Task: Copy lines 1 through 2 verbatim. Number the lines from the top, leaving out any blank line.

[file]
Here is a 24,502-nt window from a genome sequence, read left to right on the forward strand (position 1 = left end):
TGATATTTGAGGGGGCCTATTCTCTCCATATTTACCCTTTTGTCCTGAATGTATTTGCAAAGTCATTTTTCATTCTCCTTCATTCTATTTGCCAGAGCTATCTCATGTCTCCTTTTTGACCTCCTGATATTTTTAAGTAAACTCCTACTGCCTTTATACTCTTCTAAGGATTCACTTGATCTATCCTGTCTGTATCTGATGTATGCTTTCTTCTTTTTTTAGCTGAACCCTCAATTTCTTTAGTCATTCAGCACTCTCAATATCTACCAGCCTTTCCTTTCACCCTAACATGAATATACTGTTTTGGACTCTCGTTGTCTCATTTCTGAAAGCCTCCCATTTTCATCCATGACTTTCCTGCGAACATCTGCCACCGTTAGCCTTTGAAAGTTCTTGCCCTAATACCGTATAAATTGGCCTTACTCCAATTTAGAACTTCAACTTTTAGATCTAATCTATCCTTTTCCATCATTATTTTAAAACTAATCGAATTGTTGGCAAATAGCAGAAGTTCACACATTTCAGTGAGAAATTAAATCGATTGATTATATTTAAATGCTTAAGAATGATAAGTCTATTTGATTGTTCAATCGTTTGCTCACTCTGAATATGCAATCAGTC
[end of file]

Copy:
Here is a 24,502-nt window from a genome sequence, read left to right on the forward strand (position 1 = left end):
TGATATTTGAGGGGGCCTATTCTCTCCATATTTACCCTTTTGTCCTGAATGTATTTGCAAAGTCATTTTTCATTCTCCTTCATTCTATTTGCCAGAGCTATCTCATGTCTCCTTTTTGACCTCCTGATATTTTTAAGTAAACTCCTACTGCCTTTATACTCTTCTAAGGATTCACTTGATCTATCCTGTCTGTATCTGATGTATGCTTTCTTCTTTTTTTAGCTGAACCCTCAATTTCTTTAGTCATTCAGCACTCTCAATATCTACCAGCCTTTCCTTTCACCCTAACATGAATATACTGTTTTGGACTCTCGTTGTCTCATTTCTGAAAGCCTCCCATTTTCATCCATGACTTTCCTGCGAACATCTGCCACCGTTAGCCTTTGAAAGTTCTTGCCCTAATACCGTATAAATTGGCCTTACTCCAATTTAGAACTTCAACTTTTAGATCTAATCTATCCTTTTCCATCATTATTTTAAAACTAATCGAATTGTTGGCAAATAGCAGAAGTTCACACATTTCAGTGAGAAATTAAATCGATTGATTATATTTAAATGCTTAAGAATGATAAGTCTATTTGATTGTTCAATCGTTTGCTCACTCTGAATATGCAATCAGTC